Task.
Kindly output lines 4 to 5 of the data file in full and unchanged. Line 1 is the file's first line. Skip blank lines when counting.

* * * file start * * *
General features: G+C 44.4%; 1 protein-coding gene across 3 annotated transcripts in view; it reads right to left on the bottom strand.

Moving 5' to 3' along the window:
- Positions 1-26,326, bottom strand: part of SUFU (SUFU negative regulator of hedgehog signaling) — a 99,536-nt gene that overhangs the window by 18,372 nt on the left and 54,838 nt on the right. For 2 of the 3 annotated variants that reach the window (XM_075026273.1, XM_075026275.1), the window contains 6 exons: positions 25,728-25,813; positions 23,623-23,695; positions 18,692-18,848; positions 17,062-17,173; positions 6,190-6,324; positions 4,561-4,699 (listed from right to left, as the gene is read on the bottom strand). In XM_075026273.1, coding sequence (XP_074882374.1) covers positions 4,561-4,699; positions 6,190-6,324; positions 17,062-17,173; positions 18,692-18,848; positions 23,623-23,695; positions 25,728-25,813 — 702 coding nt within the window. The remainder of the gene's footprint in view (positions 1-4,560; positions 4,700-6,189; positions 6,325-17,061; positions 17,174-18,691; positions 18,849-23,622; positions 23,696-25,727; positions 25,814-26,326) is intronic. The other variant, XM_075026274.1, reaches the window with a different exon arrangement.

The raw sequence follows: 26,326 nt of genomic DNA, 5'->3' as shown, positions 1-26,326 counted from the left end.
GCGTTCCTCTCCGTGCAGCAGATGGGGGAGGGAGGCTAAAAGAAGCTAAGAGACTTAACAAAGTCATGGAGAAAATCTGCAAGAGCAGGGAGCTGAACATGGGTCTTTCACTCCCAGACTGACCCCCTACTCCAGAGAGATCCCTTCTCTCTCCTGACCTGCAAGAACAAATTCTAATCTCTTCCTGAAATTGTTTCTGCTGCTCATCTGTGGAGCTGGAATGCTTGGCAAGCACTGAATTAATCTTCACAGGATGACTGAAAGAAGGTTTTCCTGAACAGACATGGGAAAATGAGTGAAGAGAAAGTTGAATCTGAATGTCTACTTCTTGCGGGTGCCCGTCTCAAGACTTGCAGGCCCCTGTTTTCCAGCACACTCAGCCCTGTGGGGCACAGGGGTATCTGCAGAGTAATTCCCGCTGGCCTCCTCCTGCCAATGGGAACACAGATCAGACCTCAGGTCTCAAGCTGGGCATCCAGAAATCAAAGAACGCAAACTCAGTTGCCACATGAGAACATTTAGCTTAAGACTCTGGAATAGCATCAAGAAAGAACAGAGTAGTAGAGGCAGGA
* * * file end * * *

The raw sequence follows: 26,326 nt of genomic DNA, 5'->3' as shown, positions 1-26,326 counted from the left end.
GCGTTCCTCTCCGTGCAGCAGATGGGGGAGGGAGGCTAAAAGAAGCTAAGAGACTTAACAAAGTCATGGAGAAAATCTGCAAGAGCAGGGAGCTGAACATGGGTCTTTCACTCCCAGACTGACCCCCTACTCCAGAGAGATCCCTTCTCTCTCCTGACCTGCAAGAACAAATTCTAATCTCTTCCTGAAATTGTTTCTGCTGCTCATCTGTGGAGCTGGAATGCTTGGCAAGCACTGAATTAATCTTCACAGGATGACTGAAAGAAGGTTTTCCTGAACAGACATGGGAAAATGAGTGAAGAGAAAGTTGAATCTGAATGTCTACTTCTTGCGGGTGCCCGTCTCAAGACTTGCAGGCCCCTGTTTTCCAGCACACTCAGCCCTGTGGGGCACAGGGGTATCTGCAGAGTAATTCCCGCTGGCCTCCTCCTGCCAATGGGAACACAGATCAGACCTCAGGTCTCAAGCTGGGCATCCAGAAATCAAAGAACGCAAACTCAGTTGCCACATGAGAACATTTAGCTTAAGACTCTGGAATAGCATCAAGAAAGAACAGAGTAGTAGAGGCAGGA